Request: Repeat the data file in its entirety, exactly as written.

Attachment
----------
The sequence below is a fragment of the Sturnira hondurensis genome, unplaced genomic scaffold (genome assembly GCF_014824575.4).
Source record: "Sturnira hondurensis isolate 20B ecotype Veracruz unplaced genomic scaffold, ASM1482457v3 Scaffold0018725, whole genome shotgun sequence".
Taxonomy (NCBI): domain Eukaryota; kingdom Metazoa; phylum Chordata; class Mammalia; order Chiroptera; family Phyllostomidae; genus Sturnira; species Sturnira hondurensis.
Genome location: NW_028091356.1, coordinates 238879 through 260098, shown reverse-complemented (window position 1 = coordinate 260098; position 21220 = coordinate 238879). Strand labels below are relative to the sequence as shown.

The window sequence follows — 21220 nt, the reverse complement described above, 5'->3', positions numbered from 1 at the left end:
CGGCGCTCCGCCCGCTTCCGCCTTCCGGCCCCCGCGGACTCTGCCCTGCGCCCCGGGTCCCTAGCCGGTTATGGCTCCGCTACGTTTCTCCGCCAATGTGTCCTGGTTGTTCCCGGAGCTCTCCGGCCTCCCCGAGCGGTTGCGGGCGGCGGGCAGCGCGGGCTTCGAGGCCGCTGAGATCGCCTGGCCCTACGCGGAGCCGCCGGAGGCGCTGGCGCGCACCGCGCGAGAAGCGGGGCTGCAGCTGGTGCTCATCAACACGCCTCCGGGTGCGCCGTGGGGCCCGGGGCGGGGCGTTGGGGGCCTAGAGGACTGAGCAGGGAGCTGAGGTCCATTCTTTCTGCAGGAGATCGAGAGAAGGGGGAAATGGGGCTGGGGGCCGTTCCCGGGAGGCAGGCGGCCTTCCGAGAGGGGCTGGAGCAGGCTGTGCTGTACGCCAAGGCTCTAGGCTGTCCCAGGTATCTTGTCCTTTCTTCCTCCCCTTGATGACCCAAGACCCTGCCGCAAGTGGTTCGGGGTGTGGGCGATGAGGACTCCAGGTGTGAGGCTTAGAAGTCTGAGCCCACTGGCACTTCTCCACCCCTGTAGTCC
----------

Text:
The sequence below is a fragment of the Sturnira hondurensis genome, unplaced genomic scaffold (genome assembly GCF_014824575.4).
Source record: "Sturnira hondurensis isolate 20B ecotype Veracruz unplaced genomic scaffold, ASM1482457v3 Scaffold0018725, whole genome shotgun sequence".
Taxonomy (NCBI): domain Eukaryota; kingdom Metazoa; phylum Chordata; class Mammalia; order Chiroptera; family Phyllostomidae; genus Sturnira; species Sturnira hondurensis.
Genome location: NW_028091356.1, coordinates 238879 through 260098, shown reverse-complemented (window position 1 = coordinate 260098; position 21220 = coordinate 238879). Strand labels below are relative to the sequence as shown.

The window sequence follows — 21220 nt, the reverse complement described above, 5'->3', positions numbered from 1 at the left end:
CGGCGCTCCGCCCGCTTCCGCCTTCCGGCCCCCGCGGACTCTGCCCTGCGCCCCGGGTCCCTAGCCGGTTATGGCTCCGCTACGTTTCTCCGCCAATGTGTCCTGGTTGTTCCCGGAGCTCTCCGGCCTCCCCGAGCGGTTGCGGGCGGCGGGCAGCGCGGGCTTCGAGGCCGCTGAGATCGCCTGGCCCTACGCGGAGCCGCCGGAGGCGCTGGCGCGCACCGCGCGAGAAGCGGGGCTGCAGCTGGTGCTCATCAACACGCCTCCGGGTGCGCCGTGGGGCCCGGGGCGGGGCGTTGGGGGCCTAGAGGACTGAGCAGGGAGCTGAGGTCCATTCTTTCTGCAGGAGATCGAGAGAAGGGGGAAATGGGGCTGGGGGCCGTTCCCGGGAGGCAGGCGGCCTTCCGAGAGGGGCTGGAGCAGGCTGTGCTGTACGCCAAGGCTCTAGGCTGTCCCAGGTATCTTGTCCTTTCTTCCTCCCCTTGATGACCCAAGACCCTGCCGCAAGTGGTTCGGGGTGTGGGCGATGAGGACTCCAGGTGTGAGGCTTAGAAGTCTGAGCCCACTGGCACTTCTCCACCCCTGTAGTCC